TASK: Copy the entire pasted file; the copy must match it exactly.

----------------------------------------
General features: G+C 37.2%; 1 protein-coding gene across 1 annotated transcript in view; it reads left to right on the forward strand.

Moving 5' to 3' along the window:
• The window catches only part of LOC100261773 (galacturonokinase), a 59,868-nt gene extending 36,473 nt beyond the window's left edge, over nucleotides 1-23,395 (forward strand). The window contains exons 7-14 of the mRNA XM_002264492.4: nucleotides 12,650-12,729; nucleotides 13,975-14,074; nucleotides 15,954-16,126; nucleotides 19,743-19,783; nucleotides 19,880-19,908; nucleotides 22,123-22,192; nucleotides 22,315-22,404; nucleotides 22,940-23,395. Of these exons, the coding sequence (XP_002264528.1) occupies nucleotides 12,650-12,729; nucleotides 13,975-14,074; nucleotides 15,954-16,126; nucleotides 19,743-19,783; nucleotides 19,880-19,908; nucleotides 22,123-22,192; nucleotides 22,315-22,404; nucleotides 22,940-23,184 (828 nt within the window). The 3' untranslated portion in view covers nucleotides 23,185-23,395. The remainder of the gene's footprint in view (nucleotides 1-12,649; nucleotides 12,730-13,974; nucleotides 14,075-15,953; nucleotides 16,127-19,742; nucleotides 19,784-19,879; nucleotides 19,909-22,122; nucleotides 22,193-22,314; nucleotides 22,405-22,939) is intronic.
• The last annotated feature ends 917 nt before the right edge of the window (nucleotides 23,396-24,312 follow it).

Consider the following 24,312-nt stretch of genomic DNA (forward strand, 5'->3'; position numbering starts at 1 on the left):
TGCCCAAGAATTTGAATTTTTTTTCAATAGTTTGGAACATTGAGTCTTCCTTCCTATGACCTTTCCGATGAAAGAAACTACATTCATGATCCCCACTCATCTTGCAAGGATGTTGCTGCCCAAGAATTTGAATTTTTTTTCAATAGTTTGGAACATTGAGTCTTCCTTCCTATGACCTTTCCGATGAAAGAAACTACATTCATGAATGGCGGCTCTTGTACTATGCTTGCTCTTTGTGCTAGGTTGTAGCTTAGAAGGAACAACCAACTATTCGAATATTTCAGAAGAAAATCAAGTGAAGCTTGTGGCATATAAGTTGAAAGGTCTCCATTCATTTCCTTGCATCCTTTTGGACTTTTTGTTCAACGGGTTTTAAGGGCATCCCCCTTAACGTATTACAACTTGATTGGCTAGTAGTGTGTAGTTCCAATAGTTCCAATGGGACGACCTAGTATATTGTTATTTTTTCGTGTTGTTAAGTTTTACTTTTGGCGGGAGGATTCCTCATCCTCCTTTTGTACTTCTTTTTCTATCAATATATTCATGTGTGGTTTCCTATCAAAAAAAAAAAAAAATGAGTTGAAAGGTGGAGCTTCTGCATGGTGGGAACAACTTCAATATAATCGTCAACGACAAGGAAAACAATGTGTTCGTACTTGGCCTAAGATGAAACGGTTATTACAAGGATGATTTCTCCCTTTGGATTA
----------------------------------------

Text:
General features: G+C 37.2%; 1 protein-coding gene across 1 annotated transcript in view; it reads left to right on the forward strand.

Moving 5' to 3' along the window:
• The window catches only part of LOC100261773 (galacturonokinase), a 59,868-nt gene extending 36,473 nt beyond the window's left edge, over nucleotides 1-23,395 (forward strand). The window contains exons 7-14 of the mRNA XM_002264492.4: nucleotides 12,650-12,729; nucleotides 13,975-14,074; nucleotides 15,954-16,126; nucleotides 19,743-19,783; nucleotides 19,880-19,908; nucleotides 22,123-22,192; nucleotides 22,315-22,404; nucleotides 22,940-23,395. Of these exons, the coding sequence (XP_002264528.1) occupies nucleotides 12,650-12,729; nucleotides 13,975-14,074; nucleotides 15,954-16,126; nucleotides 19,743-19,783; nucleotides 19,880-19,908; nucleotides 22,123-22,192; nucleotides 22,315-22,404; nucleotides 22,940-23,184 (828 nt within the window). The 3' untranslated portion in view covers nucleotides 23,185-23,395. The remainder of the gene's footprint in view (nucleotides 1-12,649; nucleotides 12,730-13,974; nucleotides 14,075-15,953; nucleotides 16,127-19,742; nucleotides 19,784-19,879; nucleotides 19,909-22,122; nucleotides 22,193-22,314; nucleotides 22,405-22,939) is intronic.
• The last annotated feature ends 917 nt before the right edge of the window (nucleotides 23,396-24,312 follow it).

Consider the following 24,312-nt stretch of genomic DNA (forward strand, 5'->3'; position numbering starts at 1 on the left):
TGCCCAAGAATTTGAATTTTTTTTCAATAGTTTGGAACATTGAGTCTTCCTTCCTATGACCTTTCCGATGAAAGAAACTACATTCATGATCCCCACTCATCTTGCAAGGATGTTGCTGCCCAAGAATTTGAATTTTTTTTCAATAGTTTGGAACATTGAGTCTTCCTTCCTATGACCTTTCCGATGAAAGAAACTACATTCATGAATGGCGGCTCTTGTACTATGCTTGCTCTTTGTGCTAGGTTGTAGCTTAGAAGGAACAACCAACTATTCGAATATTTCAGAAGAAAATCAAGTGAAGCTTGTGGCATATAAGTTGAAAGGTCTCCATTCATTTCCTTGCATCCTTTTGGACTTTTTGTTCAACGGGTTTTAAGGGCATCCCCCTTAACGTATTACAACTTGATTGGCTAGTAGTGTGTAGTTCCAATAGTTCCAATGGGACGACCTAGTATATTGTTATTTTTTCGTGTTGTTAAGTTTTACTTTTGGCGGGAGGATTCCTCATCCTCCTTTTGTACTTCTTTTTCTATCAATATATTCATGTGTGGTTTCCTATCAAAAAAAAAAAAAAATGAGTTGAAAGGTGGAGCTTCTGCATGGTGGGAACAACTTCAATATAATCGTCAACGACAAGGAAAACAATGTGTTCGTACTTGGCCTAAGATGAAACGGTTATTACAAGGATGATTTCTCCCTTTGGATTA